My current story, Dominus, is the third and final installment in the Requiem series. For this opening, I wanted to immediately place the reader back into the world of Nesy and Aydan, while still making it fresh. Although the action is not immediate, the main characters memories provide the immediate hook as she replays the end of the preceding book in her thoughts, anchoring the reader back into the storyline instantly. In addition, she introduces her new situation to the reader bringing a dash of intrigue. As the story is told from two distinct points of view, I used the opening of the second POV to do the same thing – anchor the reader into the storyline involving that character and introduce her new dilemmas. Hopefully, the readers will enjoy it as much as I enjoyed writing it.
With my latest brand new book, A Beautiful Mess, I opened with action and intrigue as well, presenting a character situation that I hope will draw the reader almost immediately.
Enough about me. I want to end the post with two openings from books I love that I think also demonstrate what I mean:
From Shatter Me by Tahereh Mafi: “I’ve been locked up for 264 days.”
See, I LOVE this opening line. In a few words, I am already hooked, asking myself who is she, why was she locked up. Brilliant!
From Under the Never Sky by Veronica Rossi: “The called the world beyond the walls of the Pod “the Death Shop.” A million ways to die out there. Aria never thought she’d get so close.
Another great opening that guarantees I will read more.
I am not saying every good opening must have amazing opening lines. But there does need to be action, characters I care about, and intrigue within the first few pages if I am going to keep read.
What do you think?
About the Author
find their voice in the world. Her titles include the YA Gothic Romance Lacrimosa, the YA thriller, Transcend, parenting guide, Emotional Intensity in Gifted Students, and the anticipated book for teen girls, The Girl Guide, releasing May 14, 2013.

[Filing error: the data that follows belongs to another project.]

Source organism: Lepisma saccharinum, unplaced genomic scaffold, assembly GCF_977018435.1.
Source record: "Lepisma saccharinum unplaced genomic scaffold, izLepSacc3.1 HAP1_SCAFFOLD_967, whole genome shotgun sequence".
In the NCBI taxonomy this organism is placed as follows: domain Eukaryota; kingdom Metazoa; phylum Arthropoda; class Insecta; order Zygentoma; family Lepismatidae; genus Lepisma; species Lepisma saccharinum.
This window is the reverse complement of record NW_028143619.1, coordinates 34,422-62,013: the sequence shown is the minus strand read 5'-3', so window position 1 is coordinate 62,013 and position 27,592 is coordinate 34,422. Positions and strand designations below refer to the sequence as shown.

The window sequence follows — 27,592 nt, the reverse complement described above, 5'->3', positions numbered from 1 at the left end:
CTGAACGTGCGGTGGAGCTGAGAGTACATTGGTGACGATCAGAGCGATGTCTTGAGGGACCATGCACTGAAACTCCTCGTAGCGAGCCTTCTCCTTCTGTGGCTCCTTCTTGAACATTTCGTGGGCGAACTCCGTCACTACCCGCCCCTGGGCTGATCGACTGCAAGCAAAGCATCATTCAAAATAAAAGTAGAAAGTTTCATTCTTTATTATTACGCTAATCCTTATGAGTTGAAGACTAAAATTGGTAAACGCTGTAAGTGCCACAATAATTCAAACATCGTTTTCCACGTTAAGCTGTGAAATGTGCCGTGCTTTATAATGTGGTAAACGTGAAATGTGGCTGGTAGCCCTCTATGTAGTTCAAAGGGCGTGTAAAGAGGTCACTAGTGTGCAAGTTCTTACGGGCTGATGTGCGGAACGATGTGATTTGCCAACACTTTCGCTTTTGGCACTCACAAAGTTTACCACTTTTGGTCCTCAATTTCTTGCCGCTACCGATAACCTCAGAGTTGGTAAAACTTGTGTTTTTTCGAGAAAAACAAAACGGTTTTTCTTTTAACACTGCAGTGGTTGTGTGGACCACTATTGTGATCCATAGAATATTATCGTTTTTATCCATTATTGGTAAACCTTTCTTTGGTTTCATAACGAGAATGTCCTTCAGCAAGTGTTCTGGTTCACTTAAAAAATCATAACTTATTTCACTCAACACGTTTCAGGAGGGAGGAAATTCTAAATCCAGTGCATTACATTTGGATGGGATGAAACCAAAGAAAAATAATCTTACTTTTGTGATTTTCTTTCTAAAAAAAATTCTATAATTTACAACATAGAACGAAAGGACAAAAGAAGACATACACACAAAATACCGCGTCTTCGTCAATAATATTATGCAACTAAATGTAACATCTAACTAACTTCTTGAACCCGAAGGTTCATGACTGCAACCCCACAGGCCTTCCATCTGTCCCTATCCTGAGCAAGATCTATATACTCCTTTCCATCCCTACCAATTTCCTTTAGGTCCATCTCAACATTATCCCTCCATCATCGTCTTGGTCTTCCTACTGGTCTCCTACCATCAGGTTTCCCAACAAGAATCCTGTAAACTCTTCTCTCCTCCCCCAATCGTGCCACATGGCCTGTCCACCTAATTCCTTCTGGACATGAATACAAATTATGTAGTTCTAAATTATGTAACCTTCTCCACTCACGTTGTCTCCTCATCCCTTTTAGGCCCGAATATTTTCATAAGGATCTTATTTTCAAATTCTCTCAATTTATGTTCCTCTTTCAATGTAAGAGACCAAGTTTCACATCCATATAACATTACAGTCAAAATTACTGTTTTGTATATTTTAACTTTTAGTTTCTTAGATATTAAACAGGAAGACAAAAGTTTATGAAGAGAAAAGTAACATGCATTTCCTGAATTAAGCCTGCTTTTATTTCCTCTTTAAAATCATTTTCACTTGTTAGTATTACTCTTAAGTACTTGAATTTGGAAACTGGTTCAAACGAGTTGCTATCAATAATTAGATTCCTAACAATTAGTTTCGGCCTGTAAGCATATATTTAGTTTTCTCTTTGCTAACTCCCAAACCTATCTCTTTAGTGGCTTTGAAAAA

In addition to The Girl Guide, Christine will be releasing Dominus (Requiem #3) in June 2013, and Quiet Kids, a parenting book for parents of introverted children, in October 2013.
When she’s not writing or developing programs to support children with exceptional needs, she can be found spending time with her family, sipping too many skinny vanilla lattes at her favorite coffee house or playing around on Facebook and Twitter. For more information about Christine Fonseca or her books, visit her website.
Finding your unique voice in a noisy world can be hard—very hard. But not if you have a great guide! The Girl Guide: Finding Your Place in a Mixed-Up World is a must-read for girls in grades 6–8 as they enter the tumultuous world of adolescence. Packed with fun worksheets and quizzes, as well as stories from older girls and women, The Girl Guide covers everything a teenage girl needs to know on the journey toward her own identity. Proven strategies for dealing with stress management, confronting relational aggression, being safe online, navigating the changing mother-daughter relationship, and more make this the ultimate guide for any girl to get through the teen years and discover her unique point of view in the world.
"The Girl Guide is a game-changer and should be in every girl's backpack." ~ Ali Cross, author of the Desolation series